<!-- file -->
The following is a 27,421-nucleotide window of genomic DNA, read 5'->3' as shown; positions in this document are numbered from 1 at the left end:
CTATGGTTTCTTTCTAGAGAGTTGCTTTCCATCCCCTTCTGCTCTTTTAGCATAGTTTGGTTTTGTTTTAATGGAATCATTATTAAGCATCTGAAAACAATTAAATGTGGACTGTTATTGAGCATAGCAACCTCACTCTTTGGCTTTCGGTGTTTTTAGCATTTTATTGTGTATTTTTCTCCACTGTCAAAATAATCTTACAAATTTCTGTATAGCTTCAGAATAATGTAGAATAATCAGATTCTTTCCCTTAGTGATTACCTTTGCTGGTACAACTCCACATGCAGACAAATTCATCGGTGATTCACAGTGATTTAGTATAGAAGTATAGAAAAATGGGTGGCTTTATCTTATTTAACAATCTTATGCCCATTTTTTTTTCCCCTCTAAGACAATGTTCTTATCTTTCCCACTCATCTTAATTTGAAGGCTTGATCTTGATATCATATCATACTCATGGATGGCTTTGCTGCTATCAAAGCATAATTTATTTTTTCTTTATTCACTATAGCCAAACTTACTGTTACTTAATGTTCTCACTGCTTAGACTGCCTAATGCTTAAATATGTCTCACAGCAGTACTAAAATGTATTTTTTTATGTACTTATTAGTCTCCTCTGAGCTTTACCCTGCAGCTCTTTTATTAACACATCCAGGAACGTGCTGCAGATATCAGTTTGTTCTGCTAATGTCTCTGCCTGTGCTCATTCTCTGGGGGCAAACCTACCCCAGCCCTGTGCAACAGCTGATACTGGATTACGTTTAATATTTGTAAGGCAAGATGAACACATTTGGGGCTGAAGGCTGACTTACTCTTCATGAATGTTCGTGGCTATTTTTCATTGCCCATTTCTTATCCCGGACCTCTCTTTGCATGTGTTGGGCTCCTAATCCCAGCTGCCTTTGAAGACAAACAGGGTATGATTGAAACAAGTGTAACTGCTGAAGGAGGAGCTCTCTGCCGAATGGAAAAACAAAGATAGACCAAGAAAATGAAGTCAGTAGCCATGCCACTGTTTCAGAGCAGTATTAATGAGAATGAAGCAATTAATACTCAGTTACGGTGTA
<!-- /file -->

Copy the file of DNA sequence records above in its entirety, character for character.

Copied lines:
The following is a 27,421-nucleotide window of genomic DNA, read 5'->3' as shown; positions in this document are numbered from 1 at the left end:
CTATGGTTTCTTTCTAGAGAGTTGCTTTCCATCCCCTTCTGCTCTTTTAGCATAGTTTGGTTTTGTTTTAATGGAATCATTATTAAGCATCTGAAAACAATTAAATGTGGACTGTTATTGAGCATAGCAACCTCACTCTTTGGCTTTCGGTGTTTTTAGCATTTTATTGTGTATTTTTCTCCACTGTCAAAATAATCTTACAAATTTCTGTATAGCTTCAGAATAATGTAGAATAATCAGATTCTTTCCCTTAGTGATTACCTTTGCTGGTACAACTCCACATGCAGACAAATTCATCGGTGATTCACAGTGATTTAGTATAGAAGTATAGAAAAATGGGTGGCTTTATCTTATTTAACAATCTTATGCCCATTTTTTTTTCCCCTCTAAGACAATGTTCTTATCTTTCCCACTCATCTTAATTTGAAGGCTTGATCTTGATATCATATCATACTCATGGATGGCTTTGCTGCTATCAAAGCATAATTTATTTTTTCTTTATTCACTATAGCCAAACTTACTGTTACTTAATGTTCTCACTGCTTAGACTGCCTAATGCTTAAATATGTCTCACAGCAGTACTAAAATGTATTTTTTTATGTACTTATTAGTCTCCTCTGAGCTTTACCCTGCAGCTCTTTTATTAACACATCCAGGAACGTGCTGCAGATATCAGTTTGTTCTGCTAATGTCTCTGCCTGTGCTCATTCTCTGGGGGCAAACCTACCCCAGCCCTGTGCAACAGCTGATACTGGATTACGTTTAATATTTGTAAGGCAAGATGAACACATTTGGGGCTGAAGGCTGACTTACTCTTCATGAATGTTCGTGGCTATTTTTCATTGCCCATTTCTTATCCCGGACCTCTCTTTGCATGTGTTGGGCTCCTAATCCCAGCTGCCTTTGAAGACAAACAGGGTATGATTGAAACAAGTGTAACTGCTGAAGGAGGAGCTCTCTGCCGAATGGAAAAACAAAGATAGACCAAGAAAATGAAGTCAGTAGCCATGCCACTGTTTCAGAGCAGTATTAATGAGAATGAAGCAATTAATACTCAGTTACGGTGTA